- Osinbajo: $3b Lost to NNPC Strategic Alliance Deals
Vice-President Yemi Osinbajo spoke yesterday on the troubled economy and the Buhari administration’s battle to revive it.
In his view, corruption has been the major problem.
He painted a gloomy picture of the mismanagement of the economy under the Dr. Jonathan administration.
According to him, the country lost $3 billion to the Strategic Alliance contracts the Nigerian National Petroleum Corporation (NNPC) and some companies signed.
“The promoters of the companies made away with close to $3 billion, almost a tenth of our reserves.
“There is no way if someone made away with a tenth of your reserves that you will not have a major economic shock. And if we don’t deal with it, if we don’t talk about it, how will we be able to discuss our economy in a real honest way with a view to ensuring that these things do not happen again?”
He continued: “In one single transaction a few weeks to the elections in 2015, sums of N100 billion and $295 million were just frittered away by a few,” he told a gathering of businessmen, government officials and journalists in Abuja.
It was at the Seventh Presidential Quarterly Business Forum for Private Sector stakeholders at the Presidential Villa.
Osinbajo noted that when oil prices went up, Nigeria did not save for the rainy day, adding that the problem was not just that of a single commodity.
Osinbajo said: “Sometimes when we talk about our economy, we talk about the fact that we have relied on single commodity and that is one of the reasons why we are where we are. Yes, that’s quite true, but the fact is that proceeds from that single commodity were regularly hijacked consistently by a few. That is really the problem. If we had spent the proceeds from that single commodity the way we ought to, we won’t be where we are today.
“Most of the proceeds went to rent seekers in the industry and production,” he said
“When you consider that in 2014, as the minister of Finance has said, that oil price was an average of $110 a barrel and only N99 billion was spent on power, works and housing and when we talk about the economy we talk as if these are normal by every standard.
“Nobody should talk about the economy when you have this kind of huge leakages and huge corruption. Corruption that completely takes what you are allocating to capital projects.
“We saw from the presentation of Minister of Finance N14 billion was spent on agriculture in 2014, transportation N15 billion, so the total spent on infrastructure in those three years were N153 billion and in two weeks before the elections N150 billion was essentially shared.
“So if your total infrastructure spending is N150 billion and you can share N153 billion, that is completely incredible. That sort of thing doesn’t happen anywhere else in the world.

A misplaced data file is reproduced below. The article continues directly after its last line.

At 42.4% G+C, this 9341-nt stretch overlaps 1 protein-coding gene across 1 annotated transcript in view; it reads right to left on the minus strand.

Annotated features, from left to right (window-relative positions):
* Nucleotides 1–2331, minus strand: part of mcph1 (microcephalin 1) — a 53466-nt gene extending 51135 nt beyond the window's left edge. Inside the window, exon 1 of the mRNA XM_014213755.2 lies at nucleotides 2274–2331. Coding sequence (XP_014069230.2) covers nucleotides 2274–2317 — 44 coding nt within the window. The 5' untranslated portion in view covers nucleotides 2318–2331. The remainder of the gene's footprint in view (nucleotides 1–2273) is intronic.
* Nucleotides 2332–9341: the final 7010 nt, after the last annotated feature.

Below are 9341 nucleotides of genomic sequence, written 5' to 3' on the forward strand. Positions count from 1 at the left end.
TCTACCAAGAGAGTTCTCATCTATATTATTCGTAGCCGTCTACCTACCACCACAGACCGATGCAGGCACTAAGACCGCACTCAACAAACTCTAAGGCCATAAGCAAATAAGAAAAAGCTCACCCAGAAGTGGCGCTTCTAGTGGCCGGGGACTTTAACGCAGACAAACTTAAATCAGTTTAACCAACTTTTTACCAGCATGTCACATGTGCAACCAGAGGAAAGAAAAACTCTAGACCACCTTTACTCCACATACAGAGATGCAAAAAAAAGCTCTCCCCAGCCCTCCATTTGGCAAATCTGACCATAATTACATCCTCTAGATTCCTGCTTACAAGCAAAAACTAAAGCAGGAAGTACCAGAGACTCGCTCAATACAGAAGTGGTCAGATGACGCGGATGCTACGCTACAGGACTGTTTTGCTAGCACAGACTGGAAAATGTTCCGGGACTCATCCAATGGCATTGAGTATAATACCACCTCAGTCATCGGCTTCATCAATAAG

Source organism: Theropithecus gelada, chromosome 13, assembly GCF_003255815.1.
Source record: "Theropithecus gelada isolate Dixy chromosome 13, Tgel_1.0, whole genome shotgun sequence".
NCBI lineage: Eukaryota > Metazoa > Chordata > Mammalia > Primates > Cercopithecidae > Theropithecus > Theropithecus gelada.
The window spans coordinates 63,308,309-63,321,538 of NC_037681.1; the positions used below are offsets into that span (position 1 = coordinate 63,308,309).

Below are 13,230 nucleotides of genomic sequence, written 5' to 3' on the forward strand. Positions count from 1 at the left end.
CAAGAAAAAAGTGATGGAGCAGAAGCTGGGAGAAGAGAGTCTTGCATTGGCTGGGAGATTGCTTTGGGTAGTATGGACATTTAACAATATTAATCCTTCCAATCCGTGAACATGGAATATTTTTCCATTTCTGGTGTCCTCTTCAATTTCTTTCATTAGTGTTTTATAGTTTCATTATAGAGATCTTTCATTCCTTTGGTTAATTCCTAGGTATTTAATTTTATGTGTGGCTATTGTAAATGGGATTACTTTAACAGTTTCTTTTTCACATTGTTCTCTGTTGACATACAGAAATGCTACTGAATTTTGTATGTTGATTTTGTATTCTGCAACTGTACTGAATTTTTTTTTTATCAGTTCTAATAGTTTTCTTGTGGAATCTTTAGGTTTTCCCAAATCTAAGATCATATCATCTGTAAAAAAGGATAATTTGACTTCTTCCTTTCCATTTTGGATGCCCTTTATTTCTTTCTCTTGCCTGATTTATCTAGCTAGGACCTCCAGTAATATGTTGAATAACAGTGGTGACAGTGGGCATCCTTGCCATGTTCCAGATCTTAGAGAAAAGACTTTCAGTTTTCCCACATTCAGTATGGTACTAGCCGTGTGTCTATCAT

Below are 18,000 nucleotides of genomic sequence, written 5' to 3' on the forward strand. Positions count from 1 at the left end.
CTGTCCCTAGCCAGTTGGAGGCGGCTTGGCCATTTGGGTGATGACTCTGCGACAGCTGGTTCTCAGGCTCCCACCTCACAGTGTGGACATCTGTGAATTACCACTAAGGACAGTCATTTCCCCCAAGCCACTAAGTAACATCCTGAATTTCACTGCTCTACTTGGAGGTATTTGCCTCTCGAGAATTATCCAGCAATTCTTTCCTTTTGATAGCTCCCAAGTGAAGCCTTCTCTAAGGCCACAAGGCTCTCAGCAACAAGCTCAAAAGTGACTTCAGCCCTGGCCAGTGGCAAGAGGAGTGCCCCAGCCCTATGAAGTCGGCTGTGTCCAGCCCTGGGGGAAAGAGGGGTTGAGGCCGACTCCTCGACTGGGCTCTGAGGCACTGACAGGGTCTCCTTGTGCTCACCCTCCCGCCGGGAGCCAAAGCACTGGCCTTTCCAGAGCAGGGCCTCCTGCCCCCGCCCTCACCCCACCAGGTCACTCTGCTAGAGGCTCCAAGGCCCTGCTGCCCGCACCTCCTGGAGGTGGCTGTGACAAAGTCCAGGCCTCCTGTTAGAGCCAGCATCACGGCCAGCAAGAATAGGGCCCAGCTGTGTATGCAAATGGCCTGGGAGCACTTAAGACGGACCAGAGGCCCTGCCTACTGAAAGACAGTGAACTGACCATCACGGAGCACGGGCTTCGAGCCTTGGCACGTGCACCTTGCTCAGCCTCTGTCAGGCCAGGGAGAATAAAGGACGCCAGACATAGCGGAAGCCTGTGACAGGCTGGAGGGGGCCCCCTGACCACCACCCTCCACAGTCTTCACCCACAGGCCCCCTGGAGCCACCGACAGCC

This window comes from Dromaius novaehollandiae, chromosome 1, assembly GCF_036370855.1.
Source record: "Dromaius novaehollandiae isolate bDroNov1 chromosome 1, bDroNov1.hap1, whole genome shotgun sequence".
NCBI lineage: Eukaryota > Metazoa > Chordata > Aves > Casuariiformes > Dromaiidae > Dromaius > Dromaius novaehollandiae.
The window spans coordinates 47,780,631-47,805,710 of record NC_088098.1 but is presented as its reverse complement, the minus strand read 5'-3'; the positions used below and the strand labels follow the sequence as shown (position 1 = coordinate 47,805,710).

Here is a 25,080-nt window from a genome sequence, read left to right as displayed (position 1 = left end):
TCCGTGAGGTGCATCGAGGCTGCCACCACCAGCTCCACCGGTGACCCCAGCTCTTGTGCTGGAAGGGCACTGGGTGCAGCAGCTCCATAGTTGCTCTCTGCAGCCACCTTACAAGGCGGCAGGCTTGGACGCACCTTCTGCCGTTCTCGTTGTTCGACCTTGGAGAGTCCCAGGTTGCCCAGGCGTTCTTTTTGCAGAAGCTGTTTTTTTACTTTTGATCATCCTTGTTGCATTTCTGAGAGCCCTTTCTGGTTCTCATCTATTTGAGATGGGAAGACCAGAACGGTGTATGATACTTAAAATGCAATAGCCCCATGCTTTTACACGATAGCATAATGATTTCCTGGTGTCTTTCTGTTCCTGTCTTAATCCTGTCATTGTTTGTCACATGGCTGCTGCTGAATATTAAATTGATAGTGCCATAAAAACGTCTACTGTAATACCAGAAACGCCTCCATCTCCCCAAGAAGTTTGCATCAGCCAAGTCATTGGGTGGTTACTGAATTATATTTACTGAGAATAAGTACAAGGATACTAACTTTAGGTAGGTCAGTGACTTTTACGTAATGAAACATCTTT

“And when we are talking about the economy, we must simply understand that this is the problem.”
The Vice-President said with less revenue, the current administration had been able to increase capital funding by 400% in power, works and housing, in defence, transportation, agriculture.
“If we want to do analysis in Nigeria, it is either fraudulent or ignorant if we do not bring money that belongs to corruption into the mass.
“This is what distinguishes, in my own respectful view, this administration from the other. I can say that with what I have seen, if you have a president who is not corrupt, 50 per cent of your financial problems are over.
“This is what I have seen, I can demonstrate it with facts and figures. If the president is corrupt, the entire financial system is compromised and that is what we have seen with the figures we have just seen. That is an absolutely important fact that we must take into account,” he said
Osinbajo, however, noted that corruption has not been completely wiped out under the current administration.
“Where corruption has become systematic, such as we have in our country today, you cannot deal with it in one fell swoop; it is not possible. In any event, you still have a lot of corruption fighting back. The system fights back and it’s both an internal and external fight back and you have to be steadfast and strategic to win the battle.
“There’s no way that you have a system such as ours that has consistently thrived on corruption and proceeds of corruption and public financing, in particular, that will give up and say, ‘guys, the problem has been solved’. No.
“It is a system that has fed on corruption and it affects all aspects of governance; so, trying to deal with it is certainly not a walk in the park.
“But I want to say that task has already begun and that task is being done consistently and I believe that going forward in the next few years, no matter how we are criticised, if we stick to policy especially controlling excesses and corruption in public finance, this country will make the kind of progress that it deserves to make with all the resources at our disposal.
“If we stick to the policy of ensuring that as far as public finance is concerned, there is no impunity and that we hold people to account, I’m absolutely confident that this country has what it really takes to make the kind of progress we deserve to make as a nation.” Osinbajo said.
Finance Minister Kemi Adeosun, Trade and Investment Minister Okechukwu Enelamah and Minister of State for Budget and National Planning Zainab Ahmed highlighted the various reforms being undertaken by the present administration.
Private sector participants at the meeting complained of various problems facing businesses, including power supply, high cost of production, high excise duty, abandoned Lagos-Ibadan expressway and non-linkage of small and medium entrepreneurs to the Economic Recovery and Growth Plan focus labs.
Osinbajo’s conclusion is that it will be impossible to develop any economy without first tackling corruption.
According to him, the massive corruption in the last administration is still having adverse effect on moves by the current administration to develop the economy.